The status of music in schools in America was apparently much lower, at least in the experience of my American-born partner who is the same age as me. In fact, she was shocked to learn of my experience, of being shamed and castigated as a child for my poor singing and failure to learn a musical instrument. She had no idea that music was such a big deal in English schools, and I can attest that most of my American friends were puzzled by just how animated I was to learn that I had congenital amusia.

Barry and Tim

Which brings us to Barry and Tim. Just think what a difference it would make for Barry to discover that a person can be born "tone deaf" and that no amount of money spent on singing lessons was going to work. It's a condition you can inherit: congenital amusia. 

Sadly, a lack of awareness of congenital amusia means that when you tell some people that you have it, you can see them harboring doubts. How long did he take lessons before he gave up? Would he have had better results with a different music coach? And as for those coaches, some still claim congenital amusia is a fake disorder (and they're happy to take money from any student they can find).

And that brings us to Tim, the star of the academic study titled Effects of vocal training in a musicophile with congenital amusia (PDF). If you don't have time to read the whole paper, just know two things. First, it describes and assesses the attempt made by one amusiac - Tim - to "train himself out of amusia through a self-imposed 18-month program of formal vocal training and practice." In other words, a documented example of a good faith effort to test the hypothesis that congenital tone deafness can be "cured."

The second thing to know is that researchers found: "While Tim showed temporary gains in his singing ability, he did not reach normal levels, and these gains faded when he was not engaged in regular lessons and practice."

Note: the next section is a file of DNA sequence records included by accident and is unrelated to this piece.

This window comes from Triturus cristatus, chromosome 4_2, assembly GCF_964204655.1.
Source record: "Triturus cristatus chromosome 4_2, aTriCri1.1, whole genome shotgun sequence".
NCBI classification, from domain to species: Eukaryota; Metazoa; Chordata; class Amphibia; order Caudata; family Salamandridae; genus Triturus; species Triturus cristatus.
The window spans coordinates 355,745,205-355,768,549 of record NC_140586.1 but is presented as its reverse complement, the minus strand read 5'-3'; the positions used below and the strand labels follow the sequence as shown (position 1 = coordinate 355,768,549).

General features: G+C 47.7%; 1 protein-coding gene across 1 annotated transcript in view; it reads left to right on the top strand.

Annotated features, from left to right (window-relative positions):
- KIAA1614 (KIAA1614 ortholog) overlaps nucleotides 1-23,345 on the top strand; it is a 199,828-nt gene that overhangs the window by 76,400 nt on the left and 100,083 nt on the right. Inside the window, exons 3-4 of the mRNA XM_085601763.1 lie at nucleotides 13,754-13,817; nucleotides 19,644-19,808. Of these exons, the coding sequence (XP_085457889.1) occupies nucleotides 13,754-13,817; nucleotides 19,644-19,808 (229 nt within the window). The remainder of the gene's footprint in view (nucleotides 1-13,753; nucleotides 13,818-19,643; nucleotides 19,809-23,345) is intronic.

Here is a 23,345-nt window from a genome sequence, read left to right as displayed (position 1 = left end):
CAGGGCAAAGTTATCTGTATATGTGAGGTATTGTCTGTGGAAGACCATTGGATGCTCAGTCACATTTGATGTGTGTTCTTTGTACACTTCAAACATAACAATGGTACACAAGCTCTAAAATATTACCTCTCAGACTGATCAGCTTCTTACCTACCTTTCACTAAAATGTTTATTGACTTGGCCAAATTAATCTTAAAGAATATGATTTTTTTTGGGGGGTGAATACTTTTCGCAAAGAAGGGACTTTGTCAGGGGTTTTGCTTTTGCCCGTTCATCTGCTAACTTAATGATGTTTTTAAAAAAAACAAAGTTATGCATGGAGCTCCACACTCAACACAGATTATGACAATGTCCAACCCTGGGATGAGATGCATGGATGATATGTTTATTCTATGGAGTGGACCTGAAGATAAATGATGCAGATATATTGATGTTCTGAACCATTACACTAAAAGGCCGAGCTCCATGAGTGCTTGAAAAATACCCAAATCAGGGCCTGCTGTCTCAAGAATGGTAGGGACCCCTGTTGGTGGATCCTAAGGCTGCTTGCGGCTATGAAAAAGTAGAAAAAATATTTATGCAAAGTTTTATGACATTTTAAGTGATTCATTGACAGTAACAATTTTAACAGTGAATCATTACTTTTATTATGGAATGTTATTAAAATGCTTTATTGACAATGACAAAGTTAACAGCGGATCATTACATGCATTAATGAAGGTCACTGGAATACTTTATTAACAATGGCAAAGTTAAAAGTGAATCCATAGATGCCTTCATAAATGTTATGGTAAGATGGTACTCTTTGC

In other words, and according to bunch of highly-qualified people, some of us are born without the ability to achieve normal levels of singing ability. Just knowing this can make a huge difference to those of us who have suffered from this disorder. For me, it has brought a surprising degree of satisfaction, knowing that my repeated efforts to acquire musical ability did not fail because of a lack of effort, or defect of character, or absence of intelligence.

For that, I'd like to thank Tim, and the paper's authors: Jonathan M. P. Wilbiksa, Dominique T. Vuvanc, Pier-Yves Girardd, Isabelle Peretz, and Frank A. Russo. These fine folks work at a variety of esteemed institutions, to whom I am thus grateful: the Department of Psychology, Ryerson University, Toronto, Canada; the Department of Psychology, Mount Allison University, Sackville, Canada; the Department of Psychology, Skidmore College, Saratoga Springs, NY, USA; the International Laboratory for Brain, Music and Sound Research (BRAMS), Montreal, Canada; le Département de psychologie, Université de Montréal, Montreal, Canada.